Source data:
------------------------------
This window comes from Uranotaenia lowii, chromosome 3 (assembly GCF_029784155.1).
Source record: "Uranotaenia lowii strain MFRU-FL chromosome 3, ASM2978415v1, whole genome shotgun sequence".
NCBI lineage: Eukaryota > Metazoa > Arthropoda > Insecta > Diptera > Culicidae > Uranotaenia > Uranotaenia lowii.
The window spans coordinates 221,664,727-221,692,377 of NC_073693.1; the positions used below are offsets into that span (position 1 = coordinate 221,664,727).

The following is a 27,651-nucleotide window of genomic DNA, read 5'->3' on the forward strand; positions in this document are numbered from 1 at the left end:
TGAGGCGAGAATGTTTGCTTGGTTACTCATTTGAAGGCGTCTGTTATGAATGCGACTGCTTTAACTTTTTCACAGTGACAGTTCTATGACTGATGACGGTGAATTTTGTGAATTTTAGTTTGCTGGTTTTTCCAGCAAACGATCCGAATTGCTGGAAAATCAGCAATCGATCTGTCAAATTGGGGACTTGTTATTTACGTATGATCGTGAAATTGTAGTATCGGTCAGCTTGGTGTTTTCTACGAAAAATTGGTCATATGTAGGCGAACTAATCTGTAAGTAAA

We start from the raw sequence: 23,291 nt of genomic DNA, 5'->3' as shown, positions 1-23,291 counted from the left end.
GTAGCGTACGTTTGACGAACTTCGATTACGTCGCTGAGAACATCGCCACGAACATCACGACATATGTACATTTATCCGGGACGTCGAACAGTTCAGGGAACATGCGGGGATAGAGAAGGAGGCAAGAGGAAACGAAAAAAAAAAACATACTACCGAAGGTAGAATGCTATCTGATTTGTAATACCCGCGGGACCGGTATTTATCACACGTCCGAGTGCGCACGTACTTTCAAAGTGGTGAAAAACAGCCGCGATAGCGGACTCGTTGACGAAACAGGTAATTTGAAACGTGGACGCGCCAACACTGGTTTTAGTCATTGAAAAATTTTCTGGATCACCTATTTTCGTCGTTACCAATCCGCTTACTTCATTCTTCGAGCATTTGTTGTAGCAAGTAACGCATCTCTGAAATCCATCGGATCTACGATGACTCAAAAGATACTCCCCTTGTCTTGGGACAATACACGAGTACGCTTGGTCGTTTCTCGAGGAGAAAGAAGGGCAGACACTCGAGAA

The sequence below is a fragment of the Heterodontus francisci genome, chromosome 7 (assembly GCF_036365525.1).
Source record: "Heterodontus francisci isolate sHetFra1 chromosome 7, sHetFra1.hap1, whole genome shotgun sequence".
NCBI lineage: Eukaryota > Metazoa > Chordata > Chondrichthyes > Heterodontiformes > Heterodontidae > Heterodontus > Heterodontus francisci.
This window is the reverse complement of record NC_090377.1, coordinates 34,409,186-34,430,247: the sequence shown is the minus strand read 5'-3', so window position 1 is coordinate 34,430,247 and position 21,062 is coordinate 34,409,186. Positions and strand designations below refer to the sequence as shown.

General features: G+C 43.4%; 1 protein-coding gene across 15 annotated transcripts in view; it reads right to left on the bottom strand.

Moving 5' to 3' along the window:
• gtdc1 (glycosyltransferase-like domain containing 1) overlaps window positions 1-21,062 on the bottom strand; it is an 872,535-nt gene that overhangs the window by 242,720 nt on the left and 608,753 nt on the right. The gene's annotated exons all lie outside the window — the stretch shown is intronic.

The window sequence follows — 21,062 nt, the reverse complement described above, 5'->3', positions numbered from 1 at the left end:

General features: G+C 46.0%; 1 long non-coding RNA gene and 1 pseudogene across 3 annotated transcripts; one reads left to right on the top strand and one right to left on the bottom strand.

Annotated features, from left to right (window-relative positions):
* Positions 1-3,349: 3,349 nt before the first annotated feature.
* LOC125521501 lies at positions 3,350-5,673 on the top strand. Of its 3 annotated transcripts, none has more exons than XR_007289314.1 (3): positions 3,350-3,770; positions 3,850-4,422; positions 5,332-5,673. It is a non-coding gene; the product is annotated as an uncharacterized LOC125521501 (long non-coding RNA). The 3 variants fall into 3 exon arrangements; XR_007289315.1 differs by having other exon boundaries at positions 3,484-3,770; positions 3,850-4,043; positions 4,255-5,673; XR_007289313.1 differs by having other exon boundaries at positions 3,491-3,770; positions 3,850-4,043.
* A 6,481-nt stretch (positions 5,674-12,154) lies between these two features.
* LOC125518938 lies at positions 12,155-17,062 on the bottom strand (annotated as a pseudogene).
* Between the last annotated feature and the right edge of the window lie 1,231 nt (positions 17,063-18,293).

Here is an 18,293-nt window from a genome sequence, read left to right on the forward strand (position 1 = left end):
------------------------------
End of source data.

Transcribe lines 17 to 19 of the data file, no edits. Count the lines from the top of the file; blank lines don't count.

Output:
General features: G+C 46.0%; 1 long non-coding RNA gene and 1 pseudogene across 3 annotated transcripts; one reads left to right on the top strand and one right to left on the bottom strand.

Annotated features, from left to right (window-relative positions):
* Positions 1-3,349: 3,349 nt before the first annotated feature.